Smartphones have evolved from portable handsets to machines that rival much larger hardware in terms horsepower. And, while subsequent iPhone and Galaxy S generations are now only pushing incremental upgrades, it’s debatable whether users need much more juice. Smartphones do just about everything already.
Music had a rough time on early mobiles. Through a combination of lousy speakers and poor storage, the first phone viable for use as a music player didn’t arrive until 2001 (Siemens SL45, a “candy bar” phone) but the Sony Ericsson W800i, released four years later, was the first device built around music in the pre-iPhone era. Mobiles were well behind the curve musically; the first standalone MP3 player was three years old by the time the SL45 came along.
Atari Teenage Riot
It’s all ancient history now. Listening to music is one of the more basic functions on any given mobile device - but could the smartphone ever become the go-to option for creation, especially for bedroom musicians? For better or worse, Apple’s landmark Garageband app, now on iOS, already has an association with Rihanna, Fred Durst, and Fallout Boy, and there’s an existing trend for miniaturization of instruments in EDM, with Novation’s Launchpad and Marshall’s London appearing in recent years.
Bold experimental musicians and bands do use unusual tools in their art, both as instruments and creation suites. And this is not new at all. Chiptune artist Anamanaguchi, programs music on a modified NES; Atari Teenage Riot, a German digital hardcore band, create songs on an Atari 1040ST, while The Avalanches used just about everything on their debut album, Since I Left You, to the sum of more than 3,000 different samples. However, there’s no hiding the fact that the smartphone isn’t yet a visible contributor to music, at least on the pro scene. But could it become one?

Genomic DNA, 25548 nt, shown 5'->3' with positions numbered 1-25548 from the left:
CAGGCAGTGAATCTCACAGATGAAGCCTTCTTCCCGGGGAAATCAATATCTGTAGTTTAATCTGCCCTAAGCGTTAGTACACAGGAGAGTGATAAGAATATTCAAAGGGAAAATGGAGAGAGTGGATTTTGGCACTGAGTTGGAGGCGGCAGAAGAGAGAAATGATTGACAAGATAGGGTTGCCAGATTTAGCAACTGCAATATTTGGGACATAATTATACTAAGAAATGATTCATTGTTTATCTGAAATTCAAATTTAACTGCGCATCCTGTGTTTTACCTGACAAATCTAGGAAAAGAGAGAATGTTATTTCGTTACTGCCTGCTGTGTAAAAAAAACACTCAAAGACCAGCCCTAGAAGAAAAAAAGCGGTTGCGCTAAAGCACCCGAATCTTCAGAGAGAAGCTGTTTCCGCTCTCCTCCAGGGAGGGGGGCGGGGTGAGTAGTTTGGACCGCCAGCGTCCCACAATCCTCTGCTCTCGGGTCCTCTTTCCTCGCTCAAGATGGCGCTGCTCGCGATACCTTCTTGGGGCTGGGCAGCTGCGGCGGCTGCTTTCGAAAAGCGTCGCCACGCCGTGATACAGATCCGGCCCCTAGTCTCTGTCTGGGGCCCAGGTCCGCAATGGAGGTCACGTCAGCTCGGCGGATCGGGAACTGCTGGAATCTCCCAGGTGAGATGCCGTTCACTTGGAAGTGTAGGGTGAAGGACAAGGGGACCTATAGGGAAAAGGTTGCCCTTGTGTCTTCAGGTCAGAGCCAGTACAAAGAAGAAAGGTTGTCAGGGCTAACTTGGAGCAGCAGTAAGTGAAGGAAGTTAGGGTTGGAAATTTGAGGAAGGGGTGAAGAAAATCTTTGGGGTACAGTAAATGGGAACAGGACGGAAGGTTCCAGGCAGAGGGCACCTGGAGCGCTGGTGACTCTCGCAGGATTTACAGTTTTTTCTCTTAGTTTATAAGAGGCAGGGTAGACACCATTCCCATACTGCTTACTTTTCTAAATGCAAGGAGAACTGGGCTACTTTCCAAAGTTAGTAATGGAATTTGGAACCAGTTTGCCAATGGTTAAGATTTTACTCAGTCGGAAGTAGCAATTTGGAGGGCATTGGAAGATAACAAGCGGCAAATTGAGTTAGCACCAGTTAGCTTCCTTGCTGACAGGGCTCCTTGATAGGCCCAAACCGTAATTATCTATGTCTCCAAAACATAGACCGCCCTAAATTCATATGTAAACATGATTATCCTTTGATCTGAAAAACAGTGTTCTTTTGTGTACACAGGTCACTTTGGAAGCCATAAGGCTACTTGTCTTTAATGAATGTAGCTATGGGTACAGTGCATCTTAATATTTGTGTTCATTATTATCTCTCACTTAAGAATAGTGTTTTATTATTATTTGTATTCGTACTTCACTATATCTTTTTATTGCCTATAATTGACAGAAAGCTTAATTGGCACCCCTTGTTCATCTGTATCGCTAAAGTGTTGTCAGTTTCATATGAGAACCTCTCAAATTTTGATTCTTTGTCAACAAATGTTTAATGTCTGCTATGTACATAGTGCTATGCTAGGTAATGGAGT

Compared to desktops and even tablets, smartphones are slightly awkward – comfortable text entry may be beyond the iPhone and a quality speaker isn’t always a pre-requisite of a top-of-the-line device. However, the mobile ecosystem has its benefits. Despite a trade-off in more advanced functionality, software is more affordable (Garageband is $4.99, while NanoStudio is $6.99 - compare that to the $630 of the desktop-based Pro Tools) and the versatility of the App and Play Stores creates more options for purchasing apps as well as (potentially) samples and add-ons.
Inclusive of PayPal, Alipay, Boku and a range of similar options, mobile payments offer an arguably more consumer-friendly ecosystem than regular cash and plastic – and they’re gaining importance in entertainment. In the iGaming industry, for example, mFortune is a deposit by phone casino, which allows its customers to pay for their gaming through their network provider. It’s just one example of innovation from the brand; mFortune also creates all its slot machine games in-house, ensuring a unique offering compared to its rivals.
We are also starting to see the same innovation in mobile DAWs, Synths, etc. with easy to purchase add ons right from the apps.
Portable music has a quandary. Music is a tactile trade - “feeling” an instrument, both literally and figuratively, is a key part of performance - and there’s very little in the way of physical feedback on a flat iPhone or iPad screen. Even the most advanced guitar app requires the artist to look at the tablet to play - but that’s not necessary with a real instrument. For that reason, tablets and phones are often used for “roughing out” tracks while travelling - a creative means to an end - rather than featuring in live acts.
Finally, developers, with a special emphasis on Apple, offer a closed environment to users – the Cupertino company dictates what can and can’t be installed on all its devices, from the iMac to iPad. Software access is a boon to creatives so it’s hard to justify creating music on a smartphone if the process requires a second device just to make it possible. The iPad, rather than the iPhone, does have a dedicated audience in some quarters, though. For example, New York artist, Daniel Iglesia, uses up to four tablets in his performance work.